[JURIST] The New South Wales (NSW) [official website] government is set to propose legislation next week that will require anyone wearing face coverings, including religious veils, to remove them if requested by police for identification purposes. Refusal could result in a $220 AUD fine with the worst potential penalties at a year in jail and a fine of $5500. The proposed law will amend the 2002 Law Enforcement (Powers and Responsibilities) Act [text]. The state premier, Barry O'Farrell [official website] promised that face coverings would only be removed for brief identification and that those with religious objections can go to a police station to be identified in complete privacy. The Islamic Council of NSW [advocacy website] is reportedly fine with the new regulations [AAP report].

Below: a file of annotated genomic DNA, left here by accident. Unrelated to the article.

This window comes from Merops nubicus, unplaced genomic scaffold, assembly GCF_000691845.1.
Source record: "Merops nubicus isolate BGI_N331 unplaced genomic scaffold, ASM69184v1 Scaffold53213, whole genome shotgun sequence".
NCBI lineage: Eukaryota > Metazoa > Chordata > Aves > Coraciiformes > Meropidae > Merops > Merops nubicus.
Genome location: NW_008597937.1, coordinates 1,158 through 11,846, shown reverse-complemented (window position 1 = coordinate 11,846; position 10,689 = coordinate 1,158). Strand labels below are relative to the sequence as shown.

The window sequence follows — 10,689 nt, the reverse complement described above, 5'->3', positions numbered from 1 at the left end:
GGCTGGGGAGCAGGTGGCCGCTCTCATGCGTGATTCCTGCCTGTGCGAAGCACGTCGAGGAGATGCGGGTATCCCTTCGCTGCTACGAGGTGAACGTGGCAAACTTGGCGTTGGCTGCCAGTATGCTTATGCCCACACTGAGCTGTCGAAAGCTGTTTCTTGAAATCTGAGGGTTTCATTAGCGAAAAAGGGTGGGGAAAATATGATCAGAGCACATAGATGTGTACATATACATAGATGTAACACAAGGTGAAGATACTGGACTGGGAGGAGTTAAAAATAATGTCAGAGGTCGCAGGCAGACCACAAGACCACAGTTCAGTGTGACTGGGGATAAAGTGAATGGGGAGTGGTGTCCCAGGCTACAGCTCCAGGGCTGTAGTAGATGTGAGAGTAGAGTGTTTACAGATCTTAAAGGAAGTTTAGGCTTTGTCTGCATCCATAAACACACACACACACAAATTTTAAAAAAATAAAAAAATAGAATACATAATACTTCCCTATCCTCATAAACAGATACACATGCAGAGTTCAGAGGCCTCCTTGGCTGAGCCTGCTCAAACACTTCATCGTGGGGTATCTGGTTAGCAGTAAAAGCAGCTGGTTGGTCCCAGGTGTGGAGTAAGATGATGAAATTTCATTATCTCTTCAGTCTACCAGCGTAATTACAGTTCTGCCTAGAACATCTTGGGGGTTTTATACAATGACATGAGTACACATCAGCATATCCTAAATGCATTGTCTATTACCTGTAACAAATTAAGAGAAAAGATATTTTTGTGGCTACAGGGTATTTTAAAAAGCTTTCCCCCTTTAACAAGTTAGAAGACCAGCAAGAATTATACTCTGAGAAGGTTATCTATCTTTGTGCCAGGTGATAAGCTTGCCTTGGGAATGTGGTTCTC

Australia is the latest in an international trend to ban the wearing of burqas, niqabs [JURIST news archives] or full face veils in some situations. Earlier this month, an Italian parliamentary commission approved a draft law [JURIST report] that bans women from wearing full-face veils, including the Islamic burqa and niqab in public. In July, Belgium implemented a law banning women from wearing the burqa [JURIST report] in public, with violators facing the possibility of fines or up to seven days in jail. A French Muslim couple living in the UK filed a challenge [JURIST report] in June in the European Court of Human Rights (ECHR) [official website] over the French ban [materials, in French] on full face coverings. Also in June, a Spanish court upheld a city ban on veils in municipal buildings for identification and security purposes. In October, the French Constitutional Council ruled that the ban conforms with the Constitution [JURIST report]. Also in October, Dutch politician Geert Wilders [personal website, in Dutch] said that the Netherlands will ban the burqa [JURIST report] as part of the government's plan to form a minority coalition. In August 2010, Austria's conservative Freedom Party [official website, in German] called for a special vote [JURIST report] on whether to ban face veils and the construction of minarets, two of the most visible symbols of the Islamic faith. In July 2010, Spain's lower house of parliament rejected a proposal [JURIST report] to ban the burqa and other full face veils by a vote of 183 to 162 with two abstaining.